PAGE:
Caillou Has Left the Building

It’s one of those days I’ve dreamed about for a good five years now. I honestly thought it would never come. But, it has. Oh yes, it has!

Caillou has left the building. As in the building, I am referring to my house. And I couldn’t be happier! If you’ve read any of my previous posts, you know I have a hate-hate relationship with the little ball-headed whiney child. From the day he entered our lives, I wanted him out. But, my girls loved him. Correction, they were obsessed with him. They loved him so much, we got the doll, the tree house, and a few puzzles. We watched Caillou every night before bed. Every. Single. Night.

You’re probably asking yourself why I didn’t shut it down from the beginning. As a parent, you know you pick your battles. Watching the show made them happy. Playing with the toys made them happy too. They really weren’t hurting anyone or anything, except for my sanity. So, I let it run its course. It is a course that has now ended.

I can’t remember the last time we actually sat down to watch a Caillou episode. They have no interest. They’ve moved on to Nickelodeon shows like “Henry Danger” and “The Thundermans”. I can honestly say I enjoy “The Thundermans”. I can take “Henry Danger” in small doses. It’s a little unbelievable that no one can in Henry’s family can figure out that he’s also Kid Danger. But, that’s another topic for another blog.

Getting back to Caillou…my girls have actually muttered the words “I don’t want to watch Caillou. I don’t like him anymore.” It is sweet music to momma’s ears!

As parents it can make us sad when kids grow out of certain phases. But, not this one. I no longer have to hear that whiney voice when no one wants to play with Caillou at “play school”. First of all, it’s pre-school or daycare. No one calls it “play school”. Second of all, I wouldn’t want to play with him either if I were a four-year-old kid. I no longer have to answer my girls when they ask me why Caillou never grows hair. I don’t know! Truthfully, does anyone? I no longer have to worry about Caillou’s parents never changing their outfits or Caillou crying when he has to give his favorite shirt to his sister Rosie.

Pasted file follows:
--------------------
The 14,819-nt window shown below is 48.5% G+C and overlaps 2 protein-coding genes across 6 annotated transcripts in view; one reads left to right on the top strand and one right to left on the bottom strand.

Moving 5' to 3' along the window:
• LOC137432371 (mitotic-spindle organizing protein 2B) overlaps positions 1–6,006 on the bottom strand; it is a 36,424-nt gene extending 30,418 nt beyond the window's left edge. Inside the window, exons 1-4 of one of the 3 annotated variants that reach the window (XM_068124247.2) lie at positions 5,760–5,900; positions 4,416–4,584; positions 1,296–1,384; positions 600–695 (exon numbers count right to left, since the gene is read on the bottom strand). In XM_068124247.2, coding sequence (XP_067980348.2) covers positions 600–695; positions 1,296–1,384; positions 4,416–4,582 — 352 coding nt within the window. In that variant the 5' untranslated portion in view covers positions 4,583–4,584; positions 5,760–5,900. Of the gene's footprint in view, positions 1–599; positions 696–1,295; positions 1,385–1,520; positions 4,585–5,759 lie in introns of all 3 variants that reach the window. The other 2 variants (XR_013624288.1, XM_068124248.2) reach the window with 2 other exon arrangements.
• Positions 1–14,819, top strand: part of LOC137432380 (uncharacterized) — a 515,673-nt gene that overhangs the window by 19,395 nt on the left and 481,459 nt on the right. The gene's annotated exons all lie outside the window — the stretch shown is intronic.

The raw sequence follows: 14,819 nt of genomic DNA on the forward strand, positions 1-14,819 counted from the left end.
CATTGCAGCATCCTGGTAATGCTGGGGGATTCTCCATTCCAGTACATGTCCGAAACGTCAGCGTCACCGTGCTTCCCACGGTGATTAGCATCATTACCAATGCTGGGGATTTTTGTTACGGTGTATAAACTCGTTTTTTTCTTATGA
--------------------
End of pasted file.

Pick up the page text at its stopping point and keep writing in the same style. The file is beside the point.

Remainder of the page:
The reign of this little monster is over!  Peace out Caillou! Take your olive muddle and bad dance moves with you. If your child is still infatuated with this little monster, I’m sorry. I’m sure your day is coming too. Until then, just remember, He’s just a boy who’s four. Each day he grows some more (although it doesn’t look like it). He likes to explore. His name is Caillou.

Meeting my Nemesis: Caillou

As a parent, we do things for our kids that we normally wouldn’t do for any other human being.

For me, that means taking my kids to meet Caillou.

If you know anything about me, you know I have a love/hate relationship with the little bald-headed poopy head. Truth be told, it’s mostly a hate relationship on my end. I’m sure if Caillou ever sat down for a coffee with me, he would love me.

Although I can’t stand the little whiney kid, my girls tend to love him. Watching him before bed is a ritual. So, when I heard there was going to be a free meet and greet at my local mall, I put aside my feelings and decided to take them. I’m still waiting for my Mother of the Year Award.

caillou meet2

The boy, the myth, the legend!

I expected there to be other kids, but I guess I underestimated Caillou’s popularity. There were tons of kids! The line wrapped around the lower level of the mall. When my kids saw the line they were a little discouraged. When I told them we didn’t necessarily have to wait for a personal meet and greet, they weren’t buying it. We were committed to this line and to the meet and greet. It didn’t matter how long we had to wait.

caillou meet1

OMG! It’s Caillou!